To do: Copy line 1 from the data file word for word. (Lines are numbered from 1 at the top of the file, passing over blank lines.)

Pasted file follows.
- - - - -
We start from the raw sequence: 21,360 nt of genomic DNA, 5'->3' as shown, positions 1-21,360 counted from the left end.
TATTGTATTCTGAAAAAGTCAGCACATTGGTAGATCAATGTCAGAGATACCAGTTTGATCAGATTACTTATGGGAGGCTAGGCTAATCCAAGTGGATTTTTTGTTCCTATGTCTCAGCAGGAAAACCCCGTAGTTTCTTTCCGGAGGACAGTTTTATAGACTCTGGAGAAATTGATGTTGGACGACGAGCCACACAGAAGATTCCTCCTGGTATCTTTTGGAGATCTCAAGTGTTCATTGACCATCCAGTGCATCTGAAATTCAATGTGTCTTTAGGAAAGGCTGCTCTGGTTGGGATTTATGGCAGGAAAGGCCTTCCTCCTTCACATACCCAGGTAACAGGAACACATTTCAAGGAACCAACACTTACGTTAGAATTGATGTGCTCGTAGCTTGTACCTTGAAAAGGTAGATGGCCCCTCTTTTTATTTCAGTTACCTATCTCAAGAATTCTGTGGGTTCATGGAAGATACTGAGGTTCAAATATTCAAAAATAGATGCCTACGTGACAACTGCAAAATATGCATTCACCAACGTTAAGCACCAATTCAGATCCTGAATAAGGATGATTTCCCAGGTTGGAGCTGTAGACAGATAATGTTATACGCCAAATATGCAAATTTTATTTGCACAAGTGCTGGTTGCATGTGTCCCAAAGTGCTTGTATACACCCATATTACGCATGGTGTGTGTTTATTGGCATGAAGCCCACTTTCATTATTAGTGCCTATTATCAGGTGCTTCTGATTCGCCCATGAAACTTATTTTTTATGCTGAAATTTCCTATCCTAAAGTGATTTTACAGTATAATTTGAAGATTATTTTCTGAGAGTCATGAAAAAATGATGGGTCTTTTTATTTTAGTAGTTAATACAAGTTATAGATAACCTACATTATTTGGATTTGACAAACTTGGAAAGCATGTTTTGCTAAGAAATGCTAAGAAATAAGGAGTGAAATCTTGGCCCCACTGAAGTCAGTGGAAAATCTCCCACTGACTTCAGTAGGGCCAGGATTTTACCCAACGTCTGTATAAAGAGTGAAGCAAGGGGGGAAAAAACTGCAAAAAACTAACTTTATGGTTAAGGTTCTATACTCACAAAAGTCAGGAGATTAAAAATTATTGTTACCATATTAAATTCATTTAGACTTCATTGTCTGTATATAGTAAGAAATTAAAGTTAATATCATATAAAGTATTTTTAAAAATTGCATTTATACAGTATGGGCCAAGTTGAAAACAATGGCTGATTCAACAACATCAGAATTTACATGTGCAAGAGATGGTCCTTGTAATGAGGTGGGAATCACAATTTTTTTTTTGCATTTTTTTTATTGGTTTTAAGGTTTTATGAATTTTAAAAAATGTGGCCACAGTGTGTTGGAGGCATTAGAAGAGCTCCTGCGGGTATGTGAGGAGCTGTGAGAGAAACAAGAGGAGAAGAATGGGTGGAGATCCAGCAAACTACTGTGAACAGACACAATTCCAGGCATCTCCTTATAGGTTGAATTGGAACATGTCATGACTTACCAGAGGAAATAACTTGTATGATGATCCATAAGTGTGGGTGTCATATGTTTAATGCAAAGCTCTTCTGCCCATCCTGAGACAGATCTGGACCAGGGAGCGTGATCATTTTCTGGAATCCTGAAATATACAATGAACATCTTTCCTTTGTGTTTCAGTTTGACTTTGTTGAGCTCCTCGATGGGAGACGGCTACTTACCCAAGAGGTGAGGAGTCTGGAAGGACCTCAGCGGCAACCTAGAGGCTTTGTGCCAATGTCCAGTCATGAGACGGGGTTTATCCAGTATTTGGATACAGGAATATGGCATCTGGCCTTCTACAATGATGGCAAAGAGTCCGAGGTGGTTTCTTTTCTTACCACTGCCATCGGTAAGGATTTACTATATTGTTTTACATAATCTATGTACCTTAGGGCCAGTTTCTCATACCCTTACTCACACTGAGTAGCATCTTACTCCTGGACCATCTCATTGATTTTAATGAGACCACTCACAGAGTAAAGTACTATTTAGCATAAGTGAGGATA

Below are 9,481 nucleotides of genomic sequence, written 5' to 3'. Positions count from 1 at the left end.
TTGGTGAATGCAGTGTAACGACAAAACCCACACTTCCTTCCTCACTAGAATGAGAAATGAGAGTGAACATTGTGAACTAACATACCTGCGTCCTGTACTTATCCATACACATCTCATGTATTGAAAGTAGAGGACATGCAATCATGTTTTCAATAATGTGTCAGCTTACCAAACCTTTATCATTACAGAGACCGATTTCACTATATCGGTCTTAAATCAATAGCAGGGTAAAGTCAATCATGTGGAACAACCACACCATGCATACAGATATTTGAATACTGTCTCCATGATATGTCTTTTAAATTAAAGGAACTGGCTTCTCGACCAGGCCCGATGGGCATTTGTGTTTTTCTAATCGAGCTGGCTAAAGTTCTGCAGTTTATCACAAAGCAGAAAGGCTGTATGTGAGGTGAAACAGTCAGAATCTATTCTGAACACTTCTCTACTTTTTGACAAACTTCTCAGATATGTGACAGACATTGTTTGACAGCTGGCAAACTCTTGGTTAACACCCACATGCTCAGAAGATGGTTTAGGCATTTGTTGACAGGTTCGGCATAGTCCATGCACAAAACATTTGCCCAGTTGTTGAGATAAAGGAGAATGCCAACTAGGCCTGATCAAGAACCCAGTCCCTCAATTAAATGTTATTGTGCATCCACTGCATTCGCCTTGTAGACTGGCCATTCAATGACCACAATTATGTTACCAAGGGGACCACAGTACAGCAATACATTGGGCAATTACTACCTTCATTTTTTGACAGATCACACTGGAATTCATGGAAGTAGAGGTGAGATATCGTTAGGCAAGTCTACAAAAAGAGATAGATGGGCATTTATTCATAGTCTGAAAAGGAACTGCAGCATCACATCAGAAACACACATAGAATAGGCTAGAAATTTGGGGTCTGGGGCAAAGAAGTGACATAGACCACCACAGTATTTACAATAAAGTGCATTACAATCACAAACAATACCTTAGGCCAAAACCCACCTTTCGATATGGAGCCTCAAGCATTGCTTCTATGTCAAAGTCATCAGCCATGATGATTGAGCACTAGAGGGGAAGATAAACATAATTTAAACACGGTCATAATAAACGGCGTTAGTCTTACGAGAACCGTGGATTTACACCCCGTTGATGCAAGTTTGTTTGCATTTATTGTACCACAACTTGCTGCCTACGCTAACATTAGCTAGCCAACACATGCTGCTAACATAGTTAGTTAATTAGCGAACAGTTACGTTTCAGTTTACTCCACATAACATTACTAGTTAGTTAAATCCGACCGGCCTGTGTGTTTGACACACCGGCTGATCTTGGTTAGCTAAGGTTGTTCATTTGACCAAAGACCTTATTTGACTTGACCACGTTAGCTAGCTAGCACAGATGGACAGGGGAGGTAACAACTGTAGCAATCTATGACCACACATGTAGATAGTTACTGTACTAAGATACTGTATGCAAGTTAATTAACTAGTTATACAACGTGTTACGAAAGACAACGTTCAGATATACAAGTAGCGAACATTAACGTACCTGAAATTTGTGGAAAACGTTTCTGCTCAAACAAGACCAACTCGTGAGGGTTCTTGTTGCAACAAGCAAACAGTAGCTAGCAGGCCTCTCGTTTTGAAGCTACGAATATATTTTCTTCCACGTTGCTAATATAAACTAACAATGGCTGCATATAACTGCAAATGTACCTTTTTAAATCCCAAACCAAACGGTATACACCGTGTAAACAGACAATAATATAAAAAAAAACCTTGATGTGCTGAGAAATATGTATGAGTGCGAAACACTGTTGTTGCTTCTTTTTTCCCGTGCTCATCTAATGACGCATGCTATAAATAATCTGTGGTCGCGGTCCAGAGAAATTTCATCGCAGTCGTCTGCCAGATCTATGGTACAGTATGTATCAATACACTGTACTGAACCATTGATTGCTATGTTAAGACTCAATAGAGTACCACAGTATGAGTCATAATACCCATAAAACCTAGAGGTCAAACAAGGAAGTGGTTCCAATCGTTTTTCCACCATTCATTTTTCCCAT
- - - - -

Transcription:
We start from the raw sequence: 21,360 nt of genomic DNA, 5'->3' as shown, positions 1-21,360 counted from the left end.